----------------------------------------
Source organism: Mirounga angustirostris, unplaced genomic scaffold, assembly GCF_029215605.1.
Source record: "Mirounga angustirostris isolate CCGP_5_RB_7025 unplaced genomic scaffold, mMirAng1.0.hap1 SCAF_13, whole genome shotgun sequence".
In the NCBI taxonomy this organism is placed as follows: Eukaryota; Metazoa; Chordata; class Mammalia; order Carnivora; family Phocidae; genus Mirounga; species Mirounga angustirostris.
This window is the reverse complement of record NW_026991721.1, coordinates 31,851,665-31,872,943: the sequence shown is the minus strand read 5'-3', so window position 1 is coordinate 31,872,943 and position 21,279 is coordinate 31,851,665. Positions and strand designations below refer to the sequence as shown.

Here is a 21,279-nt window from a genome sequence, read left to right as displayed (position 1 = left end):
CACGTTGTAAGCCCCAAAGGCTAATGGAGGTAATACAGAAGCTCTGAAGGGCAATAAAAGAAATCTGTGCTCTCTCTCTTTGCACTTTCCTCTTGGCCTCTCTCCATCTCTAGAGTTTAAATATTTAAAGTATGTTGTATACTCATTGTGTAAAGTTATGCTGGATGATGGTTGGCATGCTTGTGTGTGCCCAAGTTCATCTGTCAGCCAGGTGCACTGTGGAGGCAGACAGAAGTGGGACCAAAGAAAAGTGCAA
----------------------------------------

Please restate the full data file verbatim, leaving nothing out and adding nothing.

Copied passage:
Source organism: Mirounga angustirostris, unplaced genomic scaffold, assembly GCF_029215605.1.
Source record: "Mirounga angustirostris isolate CCGP_5_RB_7025 unplaced genomic scaffold, mMirAng1.0.hap1 SCAF_13, whole genome shotgun sequence".
In the NCBI taxonomy this organism is placed as follows: Eukaryota; Metazoa; Chordata; class Mammalia; order Carnivora; family Phocidae; genus Mirounga; species Mirounga angustirostris.
This window is the reverse complement of record NW_026991721.1, coordinates 31,851,665-31,872,943: the sequence shown is the minus strand read 5'-3', so window position 1 is coordinate 31,872,943 and position 21,279 is coordinate 31,851,665. Positions and strand designations below refer to the sequence as shown.

Here is a 21,279-nt window from a genome sequence, read left to right as displayed (position 1 = left end):
CACGTTGTAAGCCCCAAAGGCTAATGGAGGTAATACAGAAGCTCTGAAGGGCAATAAAAGAAATCTGTGCTCTCTCTCTTTGCACTTTCCTCTTGGCCTCTCTCCATCTCTAGAGTTTAAATATTTAAAGTATGTTGTATACTCATTGTGTAAAGTTATGCTGGATGATGGTTGGCATGCTTGTGTGTGCCCAAGTTCATCTGTCAGCCAGGTGCACTGTGGAGGCAGACAGAAGTGGGACCAAAGAAAAGTGCAA